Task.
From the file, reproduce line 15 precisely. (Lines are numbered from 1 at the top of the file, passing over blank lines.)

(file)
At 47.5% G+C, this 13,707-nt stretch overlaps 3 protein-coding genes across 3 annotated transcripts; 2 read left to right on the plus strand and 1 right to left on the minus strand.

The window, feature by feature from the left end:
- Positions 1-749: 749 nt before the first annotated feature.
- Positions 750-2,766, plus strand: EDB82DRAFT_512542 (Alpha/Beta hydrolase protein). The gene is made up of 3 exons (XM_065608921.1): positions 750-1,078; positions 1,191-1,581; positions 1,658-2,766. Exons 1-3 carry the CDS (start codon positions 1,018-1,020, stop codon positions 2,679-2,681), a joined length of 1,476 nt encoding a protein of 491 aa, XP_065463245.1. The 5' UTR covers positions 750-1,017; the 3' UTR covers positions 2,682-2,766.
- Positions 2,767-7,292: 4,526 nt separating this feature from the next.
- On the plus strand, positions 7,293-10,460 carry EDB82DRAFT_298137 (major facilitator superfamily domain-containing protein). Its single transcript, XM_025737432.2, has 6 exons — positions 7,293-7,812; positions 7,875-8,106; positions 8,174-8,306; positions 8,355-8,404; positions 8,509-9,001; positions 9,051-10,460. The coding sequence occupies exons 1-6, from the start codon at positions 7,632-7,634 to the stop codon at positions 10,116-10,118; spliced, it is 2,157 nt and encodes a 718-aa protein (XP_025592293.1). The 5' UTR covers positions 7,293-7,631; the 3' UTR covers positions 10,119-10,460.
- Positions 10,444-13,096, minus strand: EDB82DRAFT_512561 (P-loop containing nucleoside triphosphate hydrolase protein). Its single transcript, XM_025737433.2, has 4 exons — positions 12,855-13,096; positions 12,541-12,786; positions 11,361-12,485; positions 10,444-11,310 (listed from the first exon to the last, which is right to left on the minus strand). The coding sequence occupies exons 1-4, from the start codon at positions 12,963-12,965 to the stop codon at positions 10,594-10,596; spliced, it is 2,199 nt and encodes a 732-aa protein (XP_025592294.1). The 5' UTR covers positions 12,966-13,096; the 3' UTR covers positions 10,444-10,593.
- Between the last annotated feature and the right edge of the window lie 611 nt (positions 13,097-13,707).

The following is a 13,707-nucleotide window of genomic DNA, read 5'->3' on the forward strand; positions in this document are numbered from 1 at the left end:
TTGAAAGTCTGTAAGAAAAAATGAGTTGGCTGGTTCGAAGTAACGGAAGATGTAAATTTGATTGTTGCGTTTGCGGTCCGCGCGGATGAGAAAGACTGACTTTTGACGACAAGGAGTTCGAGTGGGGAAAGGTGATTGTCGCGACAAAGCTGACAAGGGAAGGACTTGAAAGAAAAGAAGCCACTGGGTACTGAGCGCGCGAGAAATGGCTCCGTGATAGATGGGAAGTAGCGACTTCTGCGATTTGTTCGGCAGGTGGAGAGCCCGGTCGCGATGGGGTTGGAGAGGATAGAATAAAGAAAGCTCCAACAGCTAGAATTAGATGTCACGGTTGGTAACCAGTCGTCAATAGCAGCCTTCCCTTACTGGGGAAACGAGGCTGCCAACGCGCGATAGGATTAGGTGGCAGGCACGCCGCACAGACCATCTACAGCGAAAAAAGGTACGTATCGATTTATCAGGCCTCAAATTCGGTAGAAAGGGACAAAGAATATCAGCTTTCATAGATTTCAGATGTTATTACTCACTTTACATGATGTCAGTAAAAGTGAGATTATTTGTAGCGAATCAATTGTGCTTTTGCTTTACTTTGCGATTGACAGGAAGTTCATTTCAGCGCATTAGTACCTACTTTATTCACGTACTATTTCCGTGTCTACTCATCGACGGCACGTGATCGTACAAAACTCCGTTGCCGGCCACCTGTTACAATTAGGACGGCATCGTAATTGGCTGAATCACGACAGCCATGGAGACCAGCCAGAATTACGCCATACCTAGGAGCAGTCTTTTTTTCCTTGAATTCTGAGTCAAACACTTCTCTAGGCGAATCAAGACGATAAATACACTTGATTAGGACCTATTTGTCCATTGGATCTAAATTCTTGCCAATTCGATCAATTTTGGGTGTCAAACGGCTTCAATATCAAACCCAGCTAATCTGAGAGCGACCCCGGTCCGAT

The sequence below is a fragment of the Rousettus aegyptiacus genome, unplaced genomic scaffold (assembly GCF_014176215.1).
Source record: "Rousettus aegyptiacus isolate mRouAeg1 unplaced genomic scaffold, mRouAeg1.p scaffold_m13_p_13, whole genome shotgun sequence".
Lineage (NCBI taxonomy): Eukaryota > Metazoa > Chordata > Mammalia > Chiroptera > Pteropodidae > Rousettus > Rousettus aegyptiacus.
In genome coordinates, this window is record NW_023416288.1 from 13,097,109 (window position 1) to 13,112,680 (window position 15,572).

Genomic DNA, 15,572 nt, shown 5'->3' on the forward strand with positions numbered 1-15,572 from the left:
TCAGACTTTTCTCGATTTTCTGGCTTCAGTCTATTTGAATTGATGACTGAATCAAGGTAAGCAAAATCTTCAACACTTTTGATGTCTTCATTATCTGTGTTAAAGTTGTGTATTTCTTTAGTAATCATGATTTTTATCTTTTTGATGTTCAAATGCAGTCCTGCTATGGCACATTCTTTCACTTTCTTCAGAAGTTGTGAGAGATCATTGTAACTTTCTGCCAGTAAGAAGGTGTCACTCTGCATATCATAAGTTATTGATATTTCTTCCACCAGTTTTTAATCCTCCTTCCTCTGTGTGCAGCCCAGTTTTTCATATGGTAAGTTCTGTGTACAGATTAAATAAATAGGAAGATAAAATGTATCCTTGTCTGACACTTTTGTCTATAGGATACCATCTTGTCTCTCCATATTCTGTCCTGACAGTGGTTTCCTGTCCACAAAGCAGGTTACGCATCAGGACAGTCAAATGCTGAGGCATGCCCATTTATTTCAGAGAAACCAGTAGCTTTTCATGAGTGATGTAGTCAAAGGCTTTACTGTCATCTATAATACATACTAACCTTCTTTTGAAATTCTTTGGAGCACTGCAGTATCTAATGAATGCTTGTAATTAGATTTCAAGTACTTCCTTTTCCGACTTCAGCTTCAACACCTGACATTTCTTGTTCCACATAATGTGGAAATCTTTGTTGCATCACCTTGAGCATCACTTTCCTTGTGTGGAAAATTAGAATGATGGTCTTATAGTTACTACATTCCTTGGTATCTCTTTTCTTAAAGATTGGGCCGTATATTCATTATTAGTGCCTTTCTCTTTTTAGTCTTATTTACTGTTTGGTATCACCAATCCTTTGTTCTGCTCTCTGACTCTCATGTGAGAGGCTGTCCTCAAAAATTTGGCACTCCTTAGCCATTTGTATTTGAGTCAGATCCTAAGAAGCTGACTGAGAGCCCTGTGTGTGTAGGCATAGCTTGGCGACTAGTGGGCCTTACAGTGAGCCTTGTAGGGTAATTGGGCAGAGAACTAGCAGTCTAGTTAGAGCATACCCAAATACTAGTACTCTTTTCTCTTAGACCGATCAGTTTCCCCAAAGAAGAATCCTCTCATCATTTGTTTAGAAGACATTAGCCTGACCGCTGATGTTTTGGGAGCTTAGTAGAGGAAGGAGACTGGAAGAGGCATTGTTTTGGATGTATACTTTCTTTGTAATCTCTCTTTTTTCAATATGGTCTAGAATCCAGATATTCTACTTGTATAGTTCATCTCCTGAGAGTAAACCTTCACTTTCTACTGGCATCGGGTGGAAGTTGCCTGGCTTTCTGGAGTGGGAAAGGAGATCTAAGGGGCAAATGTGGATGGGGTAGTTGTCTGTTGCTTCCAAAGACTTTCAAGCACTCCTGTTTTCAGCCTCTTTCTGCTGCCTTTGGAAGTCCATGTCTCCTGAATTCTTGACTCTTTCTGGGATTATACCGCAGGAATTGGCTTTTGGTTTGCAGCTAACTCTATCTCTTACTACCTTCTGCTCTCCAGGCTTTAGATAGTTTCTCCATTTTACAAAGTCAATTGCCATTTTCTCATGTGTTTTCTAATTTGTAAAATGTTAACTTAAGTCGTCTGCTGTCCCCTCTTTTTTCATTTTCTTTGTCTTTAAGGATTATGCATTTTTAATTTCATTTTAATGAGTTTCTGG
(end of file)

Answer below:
Genomic DNA, 15,572 nt, shown 5'->3' on the forward strand with positions numbered 1-15,572 from the left: